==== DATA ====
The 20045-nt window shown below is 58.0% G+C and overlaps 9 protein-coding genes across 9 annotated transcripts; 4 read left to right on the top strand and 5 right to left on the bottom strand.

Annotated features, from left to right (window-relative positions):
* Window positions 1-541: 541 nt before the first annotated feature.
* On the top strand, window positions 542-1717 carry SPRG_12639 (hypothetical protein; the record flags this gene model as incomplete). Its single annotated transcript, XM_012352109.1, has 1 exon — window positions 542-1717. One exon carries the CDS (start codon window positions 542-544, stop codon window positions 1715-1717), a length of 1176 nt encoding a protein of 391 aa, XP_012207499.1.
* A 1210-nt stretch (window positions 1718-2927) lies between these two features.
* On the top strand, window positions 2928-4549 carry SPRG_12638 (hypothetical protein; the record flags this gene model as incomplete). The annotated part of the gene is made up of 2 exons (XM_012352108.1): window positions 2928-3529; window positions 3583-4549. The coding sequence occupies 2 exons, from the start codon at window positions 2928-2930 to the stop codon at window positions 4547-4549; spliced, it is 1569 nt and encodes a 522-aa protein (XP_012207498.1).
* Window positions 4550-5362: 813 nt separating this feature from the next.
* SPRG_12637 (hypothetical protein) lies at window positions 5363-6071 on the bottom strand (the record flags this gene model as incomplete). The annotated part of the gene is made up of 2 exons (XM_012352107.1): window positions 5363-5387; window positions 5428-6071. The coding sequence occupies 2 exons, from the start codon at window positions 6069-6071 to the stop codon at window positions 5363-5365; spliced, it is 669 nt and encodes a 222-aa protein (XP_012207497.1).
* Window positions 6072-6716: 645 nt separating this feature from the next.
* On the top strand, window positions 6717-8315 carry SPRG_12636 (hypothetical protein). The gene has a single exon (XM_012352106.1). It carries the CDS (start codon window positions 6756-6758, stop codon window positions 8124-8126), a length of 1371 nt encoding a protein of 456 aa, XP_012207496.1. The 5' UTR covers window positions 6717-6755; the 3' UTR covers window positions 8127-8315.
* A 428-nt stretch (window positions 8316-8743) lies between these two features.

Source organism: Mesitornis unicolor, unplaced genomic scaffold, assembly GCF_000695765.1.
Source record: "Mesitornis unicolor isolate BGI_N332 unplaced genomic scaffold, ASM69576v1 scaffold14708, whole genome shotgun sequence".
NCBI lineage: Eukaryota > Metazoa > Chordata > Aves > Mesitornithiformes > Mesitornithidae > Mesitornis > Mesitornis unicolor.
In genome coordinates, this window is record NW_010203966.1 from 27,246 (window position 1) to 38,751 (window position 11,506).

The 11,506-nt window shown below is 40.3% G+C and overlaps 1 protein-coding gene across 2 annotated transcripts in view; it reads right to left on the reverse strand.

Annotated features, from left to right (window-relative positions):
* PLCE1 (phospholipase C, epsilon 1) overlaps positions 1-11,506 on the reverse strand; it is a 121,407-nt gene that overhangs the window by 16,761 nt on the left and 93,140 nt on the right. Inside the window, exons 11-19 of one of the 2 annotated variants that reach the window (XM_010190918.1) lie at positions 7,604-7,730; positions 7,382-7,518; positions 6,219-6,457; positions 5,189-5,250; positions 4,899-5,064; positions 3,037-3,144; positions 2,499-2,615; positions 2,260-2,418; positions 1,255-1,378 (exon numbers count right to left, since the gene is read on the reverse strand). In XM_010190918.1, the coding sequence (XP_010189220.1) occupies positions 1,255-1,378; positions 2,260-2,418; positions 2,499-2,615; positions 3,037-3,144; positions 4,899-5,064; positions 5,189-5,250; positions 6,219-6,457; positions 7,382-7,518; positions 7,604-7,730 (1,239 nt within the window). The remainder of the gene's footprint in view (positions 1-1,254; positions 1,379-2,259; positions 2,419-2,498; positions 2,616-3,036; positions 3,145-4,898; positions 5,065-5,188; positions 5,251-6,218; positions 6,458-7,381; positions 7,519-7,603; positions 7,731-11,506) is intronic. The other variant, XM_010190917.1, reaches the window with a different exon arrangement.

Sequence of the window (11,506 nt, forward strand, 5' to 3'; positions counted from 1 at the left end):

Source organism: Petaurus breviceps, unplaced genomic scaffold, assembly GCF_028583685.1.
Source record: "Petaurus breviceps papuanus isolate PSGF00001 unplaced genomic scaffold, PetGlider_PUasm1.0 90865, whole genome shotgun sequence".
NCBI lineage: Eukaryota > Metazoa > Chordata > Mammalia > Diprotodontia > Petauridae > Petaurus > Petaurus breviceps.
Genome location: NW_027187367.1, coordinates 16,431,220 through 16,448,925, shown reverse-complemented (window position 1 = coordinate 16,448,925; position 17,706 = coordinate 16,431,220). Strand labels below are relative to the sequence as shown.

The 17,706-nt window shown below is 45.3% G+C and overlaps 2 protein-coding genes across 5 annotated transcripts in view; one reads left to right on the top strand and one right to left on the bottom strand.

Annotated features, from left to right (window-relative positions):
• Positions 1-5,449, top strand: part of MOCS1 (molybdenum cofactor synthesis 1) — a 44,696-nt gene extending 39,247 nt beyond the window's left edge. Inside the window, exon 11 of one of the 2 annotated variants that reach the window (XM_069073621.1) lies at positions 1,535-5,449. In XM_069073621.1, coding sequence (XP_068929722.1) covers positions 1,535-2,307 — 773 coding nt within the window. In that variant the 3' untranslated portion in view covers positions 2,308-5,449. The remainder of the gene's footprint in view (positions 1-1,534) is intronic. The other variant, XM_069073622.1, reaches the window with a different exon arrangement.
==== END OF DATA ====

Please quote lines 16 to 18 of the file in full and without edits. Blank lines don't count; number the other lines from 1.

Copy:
The 11,506-nt window shown below is 40.3% G+C and overlaps 1 protein-coding gene across 2 annotated transcripts in view; it reads right to left on the reverse strand.

Annotated features, from left to right (window-relative positions):
* PLCE1 (phospholipase C, epsilon 1) overlaps positions 1-11,506 on the reverse strand; it is a 121,407-nt gene that overhangs the window by 16,761 nt on the left and 93,140 nt on the right. Inside the window, exons 11-19 of one of the 2 annotated variants that reach the window (XM_010190918.1) lie at positions 7,604-7,730; positions 7,382-7,518; positions 6,219-6,457; positions 5,189-5,250; positions 4,899-5,064; positions 3,037-3,144; positions 2,499-2,615; positions 2,260-2,418; positions 1,255-1,378 (exon numbers count right to left, since the gene is read on the reverse strand). In XM_010190918.1, the coding sequence (XP_010189220.1) occupies positions 1,255-1,378; positions 2,260-2,418; positions 2,499-2,615; positions 3,037-3,144; positions 4,899-5,064; positions 5,189-5,250; positions 6,219-6,457; positions 7,382-7,518; positions 7,604-7,730 (1,239 nt within the window). The remainder of the gene's footprint in view (positions 1-1,254; positions 1,379-2,259; positions 2,419-2,498; positions 2,616-3,036; positions 3,145-4,898; positions 5,065-5,188; positions 5,251-6,218; positions 6,458-7,381; positions 7,519-7,603; positions 7,731-11,506) is intronic. The other variant, XM_010190917.1, reaches the window with a different exon arrangement.